Here’s all you need to know about the spoilage of spinach. Learn how to check its quality and when you should toss it.
So your half-open bag of spinach has been refrigerated for over a week now, and you need to know if you can still use it. How to tell if spinach is bad?
Let’s talk about the spoilage signs of spinach, then.
How to Tell if Spinach Is Bad?
Your spinach is bad if it’s completely wilted, slimy, or the leaves are discolored. You can sort out bad leaves and use the rest, of course. But if the whole bag gives off that slimy, yucky aroma, the leaves are no good.
You should also toss any cooked spinach that’s refrigerated for more than four days.
That’s spinach spoilage 101.
Next up, let’s discuss each one in more detail.
Wilted or Slimy Leaves
Spinach, like any other veggie, gradually loses water, which drives quality loss and the overall shelf life.
That moisture loss makes the leaves wilt and, if stored long enough, go slimy. Of course, you can use somewhat wilted leaves, but if they become soggy, they’re no good.
Here’s what spinach going slimy might look like:
That leaf is better off in the compost pile, but if yours is only slightly darkened and not soggy, feel free to use it. Or toss it, if you’re not comfortable using it.
Obviously, a couple of slimy spinach leaves in a bag are quite normal and nothing to worry about. You sort them out and use the rest.
But if things get to a point where half of the bag’s contents are slimy leaves, I suggest you toss the whole thing.
Spotty or Discolored Leaves
Sometimes spinach leaves have brown, black, yellow, or other discolored spots that aren’t a result of water loss. And you should toss any leaves with these sorts of changes.
Of course, some of them will probably be okay to eat, but often those discolorations are a sign of a disease (e.g., downy mildew), and eating those isn’t particularly safe.
Long story short: toss spotty spinach leaves without giving them a second thought.
If your spinach bag has taken on an unpleasant smell, there definitely are some spoiled leaves inside.
Now, it’s up to you to decide if some leaves are still salvageable or if you should toss the whole thing.
If you see some wilted or soggy leaves, it’s okay to sort them out and use the rest. But if there’s any mold growth or the whole bag really stinks, toss that spinach.
It’s not that common to find mold in a spinach bag, but if yours is stored long enough and any mold spores get inside, it’s definitely possible. And if you notice any fuzzy action, toss the whole bag.
For cooked spinach, mold is much more likely. So give whatever leftovers you got a good look before reheating them, and if you notice any signs of mold, discard everything.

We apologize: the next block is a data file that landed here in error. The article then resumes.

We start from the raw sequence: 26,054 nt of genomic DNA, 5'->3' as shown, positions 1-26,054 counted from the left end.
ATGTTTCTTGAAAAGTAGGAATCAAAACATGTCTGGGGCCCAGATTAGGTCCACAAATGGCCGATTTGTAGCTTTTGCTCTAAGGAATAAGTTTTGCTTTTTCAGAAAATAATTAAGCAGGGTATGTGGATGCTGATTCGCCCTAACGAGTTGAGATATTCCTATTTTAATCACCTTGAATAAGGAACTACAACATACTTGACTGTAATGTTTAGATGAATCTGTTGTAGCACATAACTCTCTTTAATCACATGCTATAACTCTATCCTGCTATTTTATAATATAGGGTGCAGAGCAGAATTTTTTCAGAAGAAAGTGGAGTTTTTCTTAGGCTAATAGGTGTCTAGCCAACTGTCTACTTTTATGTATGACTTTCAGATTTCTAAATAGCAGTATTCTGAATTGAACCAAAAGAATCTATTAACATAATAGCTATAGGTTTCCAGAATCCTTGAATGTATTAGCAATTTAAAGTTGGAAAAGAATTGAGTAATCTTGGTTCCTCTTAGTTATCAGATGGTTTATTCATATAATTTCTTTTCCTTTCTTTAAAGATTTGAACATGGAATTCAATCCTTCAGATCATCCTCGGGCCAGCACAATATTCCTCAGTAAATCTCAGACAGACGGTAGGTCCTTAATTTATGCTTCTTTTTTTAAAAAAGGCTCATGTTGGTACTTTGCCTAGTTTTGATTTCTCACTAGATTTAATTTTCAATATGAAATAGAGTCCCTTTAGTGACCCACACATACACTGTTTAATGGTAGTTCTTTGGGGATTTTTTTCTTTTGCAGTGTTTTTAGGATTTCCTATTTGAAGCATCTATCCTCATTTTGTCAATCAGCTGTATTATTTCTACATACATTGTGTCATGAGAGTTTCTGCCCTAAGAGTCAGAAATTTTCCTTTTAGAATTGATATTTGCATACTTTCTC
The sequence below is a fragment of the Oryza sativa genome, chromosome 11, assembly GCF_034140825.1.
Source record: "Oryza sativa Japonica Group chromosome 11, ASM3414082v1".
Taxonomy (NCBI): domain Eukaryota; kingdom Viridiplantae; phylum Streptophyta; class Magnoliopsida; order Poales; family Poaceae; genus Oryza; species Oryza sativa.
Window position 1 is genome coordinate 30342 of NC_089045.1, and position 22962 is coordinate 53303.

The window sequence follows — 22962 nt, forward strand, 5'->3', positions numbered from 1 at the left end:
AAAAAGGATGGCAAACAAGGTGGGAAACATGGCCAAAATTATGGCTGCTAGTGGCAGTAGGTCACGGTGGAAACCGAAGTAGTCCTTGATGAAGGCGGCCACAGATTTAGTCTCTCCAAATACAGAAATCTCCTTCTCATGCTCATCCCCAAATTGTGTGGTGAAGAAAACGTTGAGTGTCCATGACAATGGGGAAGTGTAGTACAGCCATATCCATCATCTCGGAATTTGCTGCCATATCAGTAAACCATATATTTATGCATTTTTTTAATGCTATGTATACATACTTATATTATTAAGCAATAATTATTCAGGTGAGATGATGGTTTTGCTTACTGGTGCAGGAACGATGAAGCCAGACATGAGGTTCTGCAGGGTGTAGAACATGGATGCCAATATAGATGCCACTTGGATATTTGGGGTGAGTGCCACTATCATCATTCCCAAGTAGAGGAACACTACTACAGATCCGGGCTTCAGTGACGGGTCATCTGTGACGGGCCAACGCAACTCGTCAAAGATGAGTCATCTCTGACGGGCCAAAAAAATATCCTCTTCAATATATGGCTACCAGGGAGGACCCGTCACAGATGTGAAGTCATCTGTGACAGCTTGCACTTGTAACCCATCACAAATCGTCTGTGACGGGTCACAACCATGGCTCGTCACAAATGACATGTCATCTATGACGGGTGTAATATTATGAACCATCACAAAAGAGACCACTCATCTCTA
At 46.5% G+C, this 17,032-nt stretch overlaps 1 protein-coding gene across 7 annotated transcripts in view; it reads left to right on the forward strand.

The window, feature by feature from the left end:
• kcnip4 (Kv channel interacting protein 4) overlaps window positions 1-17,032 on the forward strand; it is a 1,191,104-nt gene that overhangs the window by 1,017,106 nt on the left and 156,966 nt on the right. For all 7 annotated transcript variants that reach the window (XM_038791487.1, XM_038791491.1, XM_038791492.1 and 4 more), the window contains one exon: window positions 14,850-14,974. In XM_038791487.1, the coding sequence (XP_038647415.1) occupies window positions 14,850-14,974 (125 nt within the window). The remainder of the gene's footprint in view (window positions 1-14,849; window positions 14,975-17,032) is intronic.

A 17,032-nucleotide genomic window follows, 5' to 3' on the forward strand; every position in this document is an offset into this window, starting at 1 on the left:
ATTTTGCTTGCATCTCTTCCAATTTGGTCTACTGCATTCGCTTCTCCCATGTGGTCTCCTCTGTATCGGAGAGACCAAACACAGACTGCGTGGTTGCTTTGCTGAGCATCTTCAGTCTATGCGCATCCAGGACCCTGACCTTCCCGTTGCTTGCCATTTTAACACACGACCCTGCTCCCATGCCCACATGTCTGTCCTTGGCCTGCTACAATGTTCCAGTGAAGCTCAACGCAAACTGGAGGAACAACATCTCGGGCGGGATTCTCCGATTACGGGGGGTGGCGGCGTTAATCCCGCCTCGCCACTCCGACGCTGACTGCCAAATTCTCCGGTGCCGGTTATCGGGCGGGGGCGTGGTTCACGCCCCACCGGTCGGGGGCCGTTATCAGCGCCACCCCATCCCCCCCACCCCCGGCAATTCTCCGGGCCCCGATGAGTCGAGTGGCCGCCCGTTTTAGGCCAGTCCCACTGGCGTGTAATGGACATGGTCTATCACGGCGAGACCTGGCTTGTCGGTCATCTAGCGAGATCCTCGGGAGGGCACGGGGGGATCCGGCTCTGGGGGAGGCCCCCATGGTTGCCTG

Cooked and Stored for More Than 4 Days
Cooked spinach lasts only 3 to 4 days in the fridge. After that, eating is no longer safe, even if it looks and smells perfectly fine. So if things get this far, you should toss those leftovers.
If you’ve got some cooked spinach leftovers and can’t use them anytime soon, the easiest solution is to freeze them. Divide the leftovers into portion-sized parts, transfer them to separate freezer bags or containers, and freeze.
This way, you extend the storage time for months and don’t have to worry about using the leftovers just yet.
Can you eat wilted spinach?
You can eat somewhat wilted spinach, but toss it if it’s starting to get slimy or soggy.
Furthermore, prioritize using it in a cooked dish instead of a salad. Cooking it will, at the very least, destroy any microbes that might’ve been growing on the surface.
And it doesn’t have to be anything fancy. If you just want to use it up so that the spinach doesn’t go slimy and bad, go for something simple like garlicky spinach. A couple of kitchen staples and a few minutes is all it takes to prep a simple side dish and be done with the spinach.
Tips for Longer Storage
First off, postpone washing spinach until you’re ready to use it. And wash only as much as you’re going to use.
Washing it after buying isn’t recommended because it’s difficult to dry it thoroughly without any equipment. And if that spinach has some water drops here and there, it’ll wilt and go soggy even faster.
Second, if your spinach tends to wilt and go slimy fast, like within a couple of days of buying, make sure the bag has some ventilation, and maybe place a couple of paper towels inside.
Those paper towels will help absorb any extra moisture, which should help with retaining quality for longer.
Finally, if your spinach goes bad way more often than you’d like, and you can’t be bothered dealing with that, consider switching to frozen spinach. It doesn’t work in salads, that’s for sure, but it’s okay for most other uses, and you never have to worry about it spoiling.
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